Tuberville’s resignation doesn’t make sense
Published 10:04 pm Thursday, December 4, 2008
Right now, I think every Auburn fan is going crazy over the recent news that former head football coach Tommy Tuberville resigned Wednesday after completing his 10th season at the helm.
Tuberville led Auburn to an SEC championship and in addition to that, Tuberville was given the Walter Camp and Paul “Bear” Bryant Coach of the Year awards for his team’s 13-0 perfect season in 2004. If not for the patently unfair BCS system, Auburn would have played for the national title that year.
Tuberville is the fourth winningest coach to coach at Auburn and has a 7-3 record against Alabama. He finished his career at Auburn with a record of 85-40 (.680 winning percentage).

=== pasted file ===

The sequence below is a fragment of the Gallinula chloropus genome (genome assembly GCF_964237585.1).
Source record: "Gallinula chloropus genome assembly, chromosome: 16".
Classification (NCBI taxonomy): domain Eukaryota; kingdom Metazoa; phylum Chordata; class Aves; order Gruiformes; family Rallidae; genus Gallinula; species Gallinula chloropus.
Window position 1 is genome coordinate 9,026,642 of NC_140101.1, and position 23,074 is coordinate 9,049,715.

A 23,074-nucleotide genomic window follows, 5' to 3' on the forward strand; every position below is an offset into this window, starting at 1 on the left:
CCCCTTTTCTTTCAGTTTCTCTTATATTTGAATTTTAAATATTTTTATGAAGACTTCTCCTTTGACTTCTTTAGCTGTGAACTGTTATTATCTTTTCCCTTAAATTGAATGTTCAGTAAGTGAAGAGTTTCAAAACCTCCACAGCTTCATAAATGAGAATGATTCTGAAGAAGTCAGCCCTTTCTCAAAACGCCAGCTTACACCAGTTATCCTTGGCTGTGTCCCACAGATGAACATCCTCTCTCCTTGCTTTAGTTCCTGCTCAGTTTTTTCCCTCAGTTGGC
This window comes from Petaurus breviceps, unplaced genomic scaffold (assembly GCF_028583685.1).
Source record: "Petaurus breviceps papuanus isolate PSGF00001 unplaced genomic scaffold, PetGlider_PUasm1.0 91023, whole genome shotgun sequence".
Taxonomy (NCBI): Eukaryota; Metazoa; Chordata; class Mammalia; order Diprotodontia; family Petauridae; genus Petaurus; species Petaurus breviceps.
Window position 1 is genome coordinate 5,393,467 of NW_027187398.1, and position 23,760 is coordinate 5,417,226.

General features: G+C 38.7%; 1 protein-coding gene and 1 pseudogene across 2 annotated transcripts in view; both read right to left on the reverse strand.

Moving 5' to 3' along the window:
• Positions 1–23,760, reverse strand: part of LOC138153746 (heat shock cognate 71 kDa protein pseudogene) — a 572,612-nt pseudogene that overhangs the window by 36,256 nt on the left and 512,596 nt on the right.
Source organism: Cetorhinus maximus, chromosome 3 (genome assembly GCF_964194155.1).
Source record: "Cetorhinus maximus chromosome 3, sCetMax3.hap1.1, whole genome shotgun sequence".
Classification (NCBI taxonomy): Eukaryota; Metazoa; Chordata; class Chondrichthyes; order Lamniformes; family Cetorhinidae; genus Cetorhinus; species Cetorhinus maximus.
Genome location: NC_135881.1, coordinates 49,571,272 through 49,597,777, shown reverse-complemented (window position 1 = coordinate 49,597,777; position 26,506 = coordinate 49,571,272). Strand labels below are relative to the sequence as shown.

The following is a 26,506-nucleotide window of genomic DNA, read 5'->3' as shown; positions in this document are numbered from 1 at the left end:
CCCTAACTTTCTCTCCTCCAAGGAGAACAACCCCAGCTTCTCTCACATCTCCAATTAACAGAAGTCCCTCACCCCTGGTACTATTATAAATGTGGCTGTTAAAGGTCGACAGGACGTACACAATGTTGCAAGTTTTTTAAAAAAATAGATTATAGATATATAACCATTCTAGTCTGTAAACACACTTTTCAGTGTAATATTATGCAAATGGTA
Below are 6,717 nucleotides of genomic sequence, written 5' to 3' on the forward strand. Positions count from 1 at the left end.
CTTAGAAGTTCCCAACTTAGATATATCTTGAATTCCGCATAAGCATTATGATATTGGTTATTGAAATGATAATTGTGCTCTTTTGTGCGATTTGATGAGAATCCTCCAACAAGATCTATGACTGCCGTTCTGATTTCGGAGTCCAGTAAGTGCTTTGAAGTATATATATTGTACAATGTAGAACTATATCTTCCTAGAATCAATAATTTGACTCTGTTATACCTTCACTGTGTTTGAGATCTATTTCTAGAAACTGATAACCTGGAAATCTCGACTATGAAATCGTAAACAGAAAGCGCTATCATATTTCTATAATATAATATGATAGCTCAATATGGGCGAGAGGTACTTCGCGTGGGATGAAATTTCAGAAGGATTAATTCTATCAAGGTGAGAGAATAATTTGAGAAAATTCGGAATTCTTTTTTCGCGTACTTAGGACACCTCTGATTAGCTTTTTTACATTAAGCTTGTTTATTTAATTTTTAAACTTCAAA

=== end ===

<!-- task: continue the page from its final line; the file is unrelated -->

His 85 wins are bested by only Ralph “Shug” Jordan’s 176 wins, Pat Dye’s 99 wins and Mike Donahue’s 94 wins. That is impressive when you consider that Auburn has had 24 coaches in its history.
To top that off, he guided his team to a six-game winning streak over Alabama before the Crimson Tide stopped that streak with a 36-0 win over his team last weekend.
Tuberville met with school officials earlier this week to sit down and talk about the season as a whole after the Tigers posted a 5-7 record. This is what is done every year, but who would have guessed that Tuberville would resign the Wednesday after?
I think that the officials nudged him to resign while saying we’re going to fire you at the same time.
You take one of the best coaches in the SEC after 10 seasons and leave him on the doorstep.
That’s not right.
In a statement Tuberville made to the media Thursday, he just said thanks for his time at Auburn.
“The last 10 years have been a great time in my life, both professionally and personally,” Tuberville said in his statement. “It’s been a great place to coach and live, and we’ve had a lot of success along the way.”
So, the next question is, who will Auburn hire next as their new football coach?
When they do, it will be interesting to see if they regret Wednesday’s decision somewhere down the road.